How to Thrive and Survive as a Contemporary Canadian Artist
The University of Alberta Museums recently hosted a lecture with the contemporary Canadian artist Charles Pachter. Advertisements for the talk described Pachter as “Canada’s answer to Lichtenstein, Warhol, and Hockney.” This made me wonder: why does Canada need an answer to iconic American and European Pop artists? Curious, I went to the lecture to find out what Pachter had to say.
His talk was titled “How to Survive and Thrive as a Contemporary Canadian Artist.” Reflecting on this title, Pachter described the important connections and decisions he has made that have helped him establish a long, successful career. He showed numerous photographs illustrating properties he has bought, sold, and successfully transformed into commercial gallery spaces for his work. In addition, he repeatedly discussed his connections with other famous people and artists, predominantly focusing on his long friendship with Margaret Atwood. Pachter and Atwood have collaborated on several projects; one in particular is a book, The Illustrated Journals of Susanna Moodie, which binds a collection of Pachter’s art together with Atwood’s poetry. The Enterprise Square Gallery (10230 Jasper Ave, Edmonton) had this book on view at their Pachter exhibit, Pop Goes Canadiana: Iconic Art by Charles Pachter (November 1 – 30, 2013).
- Flagspatter, Charles Pachter. Image courtesy University of Alberta Museums.
- Laughing Monarchs, Charles Pachter. Image courtesy University of Alberta Museums.
- Moose Lake Pas de Deux, Charles Pachter. Image courtesy University of Alberta Museums.
- Peggy Reading, Charles Pachter. Image courtesy University of Alberta Museums.
After discussing this collaboration and select pieces from his oeuvre, Pachter’s talk began to address my reason for attending when he spoke on the criticism he receives about his work. Despite the negative feedback Pachter’s art has sometimes garnered in the press, he insisted that he continually strives to “raise the bar.” He claimed that had he been living in New York, his work would be part of fine art museum collections across the world. However, Pachter asserted that in Canada, no one wants to buy his “cutting edge” art because Canada’s “biggest weakness” is not building up Canadian artists. This statement drew me back to the Museums’ advertisement. In the context that Pachter presented, Canada does need an answer to Lichtenstein, Warhol, and Hockney because we don’t idolize artists in the same way that the maple leaf, butter tarts and hockey have become national symbols.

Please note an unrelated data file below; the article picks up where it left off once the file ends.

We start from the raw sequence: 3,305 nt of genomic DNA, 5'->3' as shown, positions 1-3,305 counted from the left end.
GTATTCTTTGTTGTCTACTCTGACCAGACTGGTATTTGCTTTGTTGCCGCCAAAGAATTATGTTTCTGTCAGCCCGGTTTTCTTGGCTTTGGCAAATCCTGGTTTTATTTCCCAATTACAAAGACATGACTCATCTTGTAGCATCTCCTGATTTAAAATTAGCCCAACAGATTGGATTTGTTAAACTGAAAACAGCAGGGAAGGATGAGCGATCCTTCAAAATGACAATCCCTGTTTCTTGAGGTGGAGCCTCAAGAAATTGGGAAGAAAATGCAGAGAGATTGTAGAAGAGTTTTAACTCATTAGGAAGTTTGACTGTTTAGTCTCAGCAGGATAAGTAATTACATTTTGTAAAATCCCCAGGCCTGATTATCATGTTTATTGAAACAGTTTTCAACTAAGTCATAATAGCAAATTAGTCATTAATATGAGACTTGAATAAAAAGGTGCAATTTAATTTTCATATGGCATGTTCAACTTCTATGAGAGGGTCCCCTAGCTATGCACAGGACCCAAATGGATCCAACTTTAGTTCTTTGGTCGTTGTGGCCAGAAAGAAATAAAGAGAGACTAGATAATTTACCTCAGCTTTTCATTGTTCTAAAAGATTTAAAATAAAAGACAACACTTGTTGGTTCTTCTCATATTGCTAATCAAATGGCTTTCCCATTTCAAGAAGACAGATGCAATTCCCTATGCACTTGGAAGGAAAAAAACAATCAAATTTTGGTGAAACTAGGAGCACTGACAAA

I left Pachter’s talk wondering what this reality means for other artists or writers that are contributing to the Canadian art scene. Will the creative thinkers in this country continually be compared with celebrities from the United States and Europe in order to validate their importance? This reality should challenge Canadian artists and writers to continue to produce work that they enjoy doing without paying attention to comparisons. For in Pachter’s words, once you stop worrying about what other people think of you “is when you know you’ve made it.”
~ By Julie-Ann Mercer
Julie-Ann is a fourth year University of Alberta student in the History of Art, Design, and Visual Culture. She will be completing her degree in April 2014. She always dresses for the weather and is not one to turn down a pastry or a glass of wine.
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